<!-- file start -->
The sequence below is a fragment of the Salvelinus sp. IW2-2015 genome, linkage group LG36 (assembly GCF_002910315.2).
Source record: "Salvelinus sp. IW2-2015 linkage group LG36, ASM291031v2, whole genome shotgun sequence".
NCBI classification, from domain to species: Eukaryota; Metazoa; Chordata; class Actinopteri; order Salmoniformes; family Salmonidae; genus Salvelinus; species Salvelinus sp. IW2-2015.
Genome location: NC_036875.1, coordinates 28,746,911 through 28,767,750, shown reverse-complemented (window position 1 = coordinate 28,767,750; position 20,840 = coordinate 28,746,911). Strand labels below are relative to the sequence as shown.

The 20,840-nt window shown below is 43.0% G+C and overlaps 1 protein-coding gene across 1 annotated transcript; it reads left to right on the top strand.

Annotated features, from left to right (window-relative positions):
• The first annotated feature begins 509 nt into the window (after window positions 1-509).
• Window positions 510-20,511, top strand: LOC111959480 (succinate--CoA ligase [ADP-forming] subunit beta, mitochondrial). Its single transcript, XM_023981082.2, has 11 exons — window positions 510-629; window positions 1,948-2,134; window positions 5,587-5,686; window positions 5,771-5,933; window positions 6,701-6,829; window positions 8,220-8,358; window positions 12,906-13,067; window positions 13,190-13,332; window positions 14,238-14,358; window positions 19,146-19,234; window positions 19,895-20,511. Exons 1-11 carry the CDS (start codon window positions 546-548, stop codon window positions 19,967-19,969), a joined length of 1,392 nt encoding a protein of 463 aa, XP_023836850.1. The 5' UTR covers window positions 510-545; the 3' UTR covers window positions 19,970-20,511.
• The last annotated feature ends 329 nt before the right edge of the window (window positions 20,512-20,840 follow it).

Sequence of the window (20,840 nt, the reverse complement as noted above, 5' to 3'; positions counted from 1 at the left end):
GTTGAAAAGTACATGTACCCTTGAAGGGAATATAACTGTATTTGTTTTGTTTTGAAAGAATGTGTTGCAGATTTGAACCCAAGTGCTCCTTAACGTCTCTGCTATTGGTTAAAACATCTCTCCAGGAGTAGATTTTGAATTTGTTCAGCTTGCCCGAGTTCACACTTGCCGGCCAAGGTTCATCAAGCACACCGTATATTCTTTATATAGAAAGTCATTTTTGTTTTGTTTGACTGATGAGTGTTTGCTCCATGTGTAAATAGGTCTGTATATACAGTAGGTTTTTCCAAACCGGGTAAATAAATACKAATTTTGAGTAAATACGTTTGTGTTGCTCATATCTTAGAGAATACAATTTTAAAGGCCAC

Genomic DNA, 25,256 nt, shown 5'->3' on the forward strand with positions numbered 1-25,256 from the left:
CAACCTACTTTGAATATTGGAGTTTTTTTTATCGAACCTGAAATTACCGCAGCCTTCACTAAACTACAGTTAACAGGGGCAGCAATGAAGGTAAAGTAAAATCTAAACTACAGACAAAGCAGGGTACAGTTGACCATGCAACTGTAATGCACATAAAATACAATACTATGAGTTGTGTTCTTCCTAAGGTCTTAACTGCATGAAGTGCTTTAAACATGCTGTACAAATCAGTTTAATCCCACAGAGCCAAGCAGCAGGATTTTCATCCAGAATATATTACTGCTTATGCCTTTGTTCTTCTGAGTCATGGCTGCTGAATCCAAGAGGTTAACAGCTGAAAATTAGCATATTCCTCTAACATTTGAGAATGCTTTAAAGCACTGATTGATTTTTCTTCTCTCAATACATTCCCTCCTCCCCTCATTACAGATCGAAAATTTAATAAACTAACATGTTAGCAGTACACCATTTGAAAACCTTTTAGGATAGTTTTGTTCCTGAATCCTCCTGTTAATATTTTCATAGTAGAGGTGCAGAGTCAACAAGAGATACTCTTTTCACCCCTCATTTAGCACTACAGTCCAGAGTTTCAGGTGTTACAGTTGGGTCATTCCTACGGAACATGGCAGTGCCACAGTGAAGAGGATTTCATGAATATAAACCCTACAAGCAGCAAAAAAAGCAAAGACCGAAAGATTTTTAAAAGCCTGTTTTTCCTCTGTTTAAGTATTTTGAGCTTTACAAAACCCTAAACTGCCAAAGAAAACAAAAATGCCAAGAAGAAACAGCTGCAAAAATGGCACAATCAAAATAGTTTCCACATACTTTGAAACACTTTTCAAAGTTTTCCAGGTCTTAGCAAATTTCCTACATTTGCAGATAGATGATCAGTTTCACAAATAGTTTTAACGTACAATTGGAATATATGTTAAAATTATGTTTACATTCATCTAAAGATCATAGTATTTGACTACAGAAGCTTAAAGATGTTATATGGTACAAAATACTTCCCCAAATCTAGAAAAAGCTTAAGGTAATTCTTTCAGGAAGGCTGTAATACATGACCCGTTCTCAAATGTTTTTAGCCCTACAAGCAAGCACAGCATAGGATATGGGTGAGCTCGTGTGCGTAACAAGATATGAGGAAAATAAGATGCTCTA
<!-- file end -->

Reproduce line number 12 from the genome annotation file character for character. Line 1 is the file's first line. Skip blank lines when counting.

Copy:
Genomic DNA, 25,256 nt, shown 5'->3' on the forward strand with positions numbered 1-25,256 from the left: